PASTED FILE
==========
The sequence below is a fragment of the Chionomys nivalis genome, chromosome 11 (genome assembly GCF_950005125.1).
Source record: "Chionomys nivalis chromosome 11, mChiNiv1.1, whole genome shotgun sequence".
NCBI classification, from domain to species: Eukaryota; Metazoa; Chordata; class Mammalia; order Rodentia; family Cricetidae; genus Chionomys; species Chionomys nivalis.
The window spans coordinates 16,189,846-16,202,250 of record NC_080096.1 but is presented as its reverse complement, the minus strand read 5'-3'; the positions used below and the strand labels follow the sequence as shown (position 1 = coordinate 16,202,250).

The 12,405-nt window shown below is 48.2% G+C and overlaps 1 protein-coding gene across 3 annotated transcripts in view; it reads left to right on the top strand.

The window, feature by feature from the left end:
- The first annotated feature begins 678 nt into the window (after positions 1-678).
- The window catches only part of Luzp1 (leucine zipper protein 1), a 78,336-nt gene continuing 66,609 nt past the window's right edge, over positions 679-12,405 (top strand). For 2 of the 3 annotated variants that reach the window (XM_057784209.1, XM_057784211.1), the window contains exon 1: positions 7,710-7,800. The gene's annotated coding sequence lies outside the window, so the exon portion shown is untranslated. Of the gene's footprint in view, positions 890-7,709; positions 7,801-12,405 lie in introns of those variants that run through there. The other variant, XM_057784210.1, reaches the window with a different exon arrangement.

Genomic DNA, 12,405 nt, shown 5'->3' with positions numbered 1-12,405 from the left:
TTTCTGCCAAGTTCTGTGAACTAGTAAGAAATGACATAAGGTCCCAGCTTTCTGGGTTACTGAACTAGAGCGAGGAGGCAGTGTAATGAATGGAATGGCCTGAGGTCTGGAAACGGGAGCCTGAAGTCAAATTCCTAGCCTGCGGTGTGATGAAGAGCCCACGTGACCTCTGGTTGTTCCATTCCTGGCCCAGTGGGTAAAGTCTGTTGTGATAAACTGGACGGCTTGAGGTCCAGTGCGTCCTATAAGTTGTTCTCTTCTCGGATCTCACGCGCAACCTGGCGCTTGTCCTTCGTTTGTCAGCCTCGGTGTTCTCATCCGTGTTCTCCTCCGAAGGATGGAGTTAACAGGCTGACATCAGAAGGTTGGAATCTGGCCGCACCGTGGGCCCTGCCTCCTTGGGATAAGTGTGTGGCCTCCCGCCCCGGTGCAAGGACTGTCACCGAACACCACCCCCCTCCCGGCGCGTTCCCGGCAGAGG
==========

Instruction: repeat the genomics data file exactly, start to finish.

The sequence below is a fragment of the Chionomys nivalis genome, chromosome 11 (genome assembly GCF_950005125.1).
Source record: "Chionomys nivalis chromosome 11, mChiNiv1.1, whole genome shotgun sequence".
NCBI classification, from domain to species: Eukaryota; Metazoa; Chordata; class Mammalia; order Rodentia; family Cricetidae; genus Chionomys; species Chionomys nivalis.
The window spans coordinates 16,189,846-16,202,250 of record NC_080096.1 but is presented as its reverse complement, the minus strand read 5'-3'; the positions used below and the strand labels follow the sequence as shown (position 1 = coordinate 16,202,250).

The 12,405-nt window shown below is 48.2% G+C and overlaps 1 protein-coding gene across 3 annotated transcripts in view; it reads left to right on the top strand.

The window, feature by feature from the left end:
- The first annotated feature begins 678 nt into the window (after positions 1-678).
- The window catches only part of Luzp1 (leucine zipper protein 1), a 78,336-nt gene continuing 66,609 nt past the window's right edge, over positions 679-12,405 (top strand). For 2 of the 3 annotated variants that reach the window (XM_057784209.1, XM_057784211.1), the window contains exon 1: positions 7,710-7,800. The gene's annotated coding sequence lies outside the window, so the exon portion shown is untranslated. Of the gene's footprint in view, positions 890-7,709; positions 7,801-12,405 lie in introns of those variants that run through there. The other variant, XM_057784210.1, reaches the window with a different exon arrangement.

Genomic DNA, 12,405 nt, shown 5'->3' with positions numbered 1-12,405 from the left:
TTTCTGCCAAGTTCTGTGAACTAGTAAGAAATGACATAAGGTCCCAGCTTTCTGGGTTACTGAACTAGAGCGAGGAGGCAGTGTAATGAATGGAATGGCCTGAGGTCTGGAAACGGGAGCCTGAAGTCAAATTCCTAGCCTGCGGTGTGATGAAGAGCCCACGTGACCTCTGGTTGTTCCATTCCTGGCCCAGTGGGTAAAGTCTGTTGTGATAAACTGGACGGCTTGAGGTCCAGTGCGTCCTATAAGTTGTTCTCTTCTCGGATCTCACGCGCAACCTGGCGCTTGTCCTTCGTTTGTCAGCCTCGGTGTTCTCATCCGTGTTCTCCTCCGAAGGATGGAGTTAACAGGCTGACATCAGAAGGTTGGAATCTGGCCGCACCGTGGGCCCTGCCTCCTTGGGATAAGTGTGTGGCCTCCCGCCCCGGTGCAAGGACTGTCACCGAACACCACCCCCCTCCCGGCGCGTTCCCGGCAGAGG